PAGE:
stuttering, assessment, speech
Communication Sciences and Disorders
This review summarizes extant findings supporting multifactorial models of stuttering within the context of preschool-age stuttering assessment. Evidence is given for a number of speech-language and associated factors/domains to consider when evaluating young children who stutter. Selected factors are presented in two parts: (1) Caregiver Interview and (2) Direct Child Assessment. Factors addressed during caregiver interviews include: gender, time since and age at stuttering onset, family history of stuttering, caregivers’ perception/concerns about stuttering, and temperament. Factors addressed during direct child assessments include: stuttering behaviors, speech-associated attitudes/awareness, speech rate, as well as speech sound and language development. Interactions/relations among factors are noted, showing their combined effects and contributions to childhood stuttering. Additionally, suggested clinical applications are provided wherever appropriate. Such evidence and practical applications bridge the gap between theory and clinical practice, thus advancing the abilities of speech-language pathologists to conduct well-informed, comprehensive stuttering evaluations.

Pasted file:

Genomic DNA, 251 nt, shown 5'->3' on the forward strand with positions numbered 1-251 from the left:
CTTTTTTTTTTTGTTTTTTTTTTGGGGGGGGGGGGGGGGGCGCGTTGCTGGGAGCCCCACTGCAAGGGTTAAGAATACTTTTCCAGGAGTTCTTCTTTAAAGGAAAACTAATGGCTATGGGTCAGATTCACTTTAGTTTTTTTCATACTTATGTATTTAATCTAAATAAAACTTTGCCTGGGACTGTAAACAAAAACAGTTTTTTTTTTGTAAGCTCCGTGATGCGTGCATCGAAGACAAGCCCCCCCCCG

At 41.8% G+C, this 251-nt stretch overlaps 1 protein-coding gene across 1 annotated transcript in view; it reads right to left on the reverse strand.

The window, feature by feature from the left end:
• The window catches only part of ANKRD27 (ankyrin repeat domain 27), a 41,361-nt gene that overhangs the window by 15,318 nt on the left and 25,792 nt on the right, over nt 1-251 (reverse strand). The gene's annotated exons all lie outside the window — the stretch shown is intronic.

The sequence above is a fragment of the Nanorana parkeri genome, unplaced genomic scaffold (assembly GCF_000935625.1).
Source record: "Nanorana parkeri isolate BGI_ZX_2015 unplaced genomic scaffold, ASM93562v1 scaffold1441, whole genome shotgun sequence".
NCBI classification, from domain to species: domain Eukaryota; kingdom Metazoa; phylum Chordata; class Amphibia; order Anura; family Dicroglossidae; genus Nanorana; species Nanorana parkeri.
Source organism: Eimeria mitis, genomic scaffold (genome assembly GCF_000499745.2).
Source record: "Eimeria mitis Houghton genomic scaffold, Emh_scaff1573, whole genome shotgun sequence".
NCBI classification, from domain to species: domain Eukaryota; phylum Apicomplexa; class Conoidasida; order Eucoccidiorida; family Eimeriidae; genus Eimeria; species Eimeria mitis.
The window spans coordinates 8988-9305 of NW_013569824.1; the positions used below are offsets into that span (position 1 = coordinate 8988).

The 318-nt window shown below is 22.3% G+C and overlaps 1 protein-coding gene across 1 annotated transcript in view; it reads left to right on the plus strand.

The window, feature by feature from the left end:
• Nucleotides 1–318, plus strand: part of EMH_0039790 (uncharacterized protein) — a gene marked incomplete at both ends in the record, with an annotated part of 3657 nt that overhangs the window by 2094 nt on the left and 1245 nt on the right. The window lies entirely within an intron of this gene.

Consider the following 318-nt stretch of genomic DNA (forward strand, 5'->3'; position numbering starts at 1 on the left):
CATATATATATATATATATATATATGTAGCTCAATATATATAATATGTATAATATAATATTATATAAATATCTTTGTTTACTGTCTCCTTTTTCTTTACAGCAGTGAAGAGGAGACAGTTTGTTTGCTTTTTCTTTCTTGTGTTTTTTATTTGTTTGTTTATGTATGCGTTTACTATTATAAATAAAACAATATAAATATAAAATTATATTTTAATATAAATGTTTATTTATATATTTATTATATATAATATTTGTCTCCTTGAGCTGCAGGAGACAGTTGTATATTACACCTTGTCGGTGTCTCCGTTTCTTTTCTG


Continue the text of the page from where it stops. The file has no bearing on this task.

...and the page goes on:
Clark, C., Tumanova, V., & Choi, D. (2017). Evidenced-based multifactorial assessment of preschool-age children who stutter. Perspectives of the ASHA Special Interest Groups 2(4), 4-27, doi: 10.1044/persp2.SIG4.4
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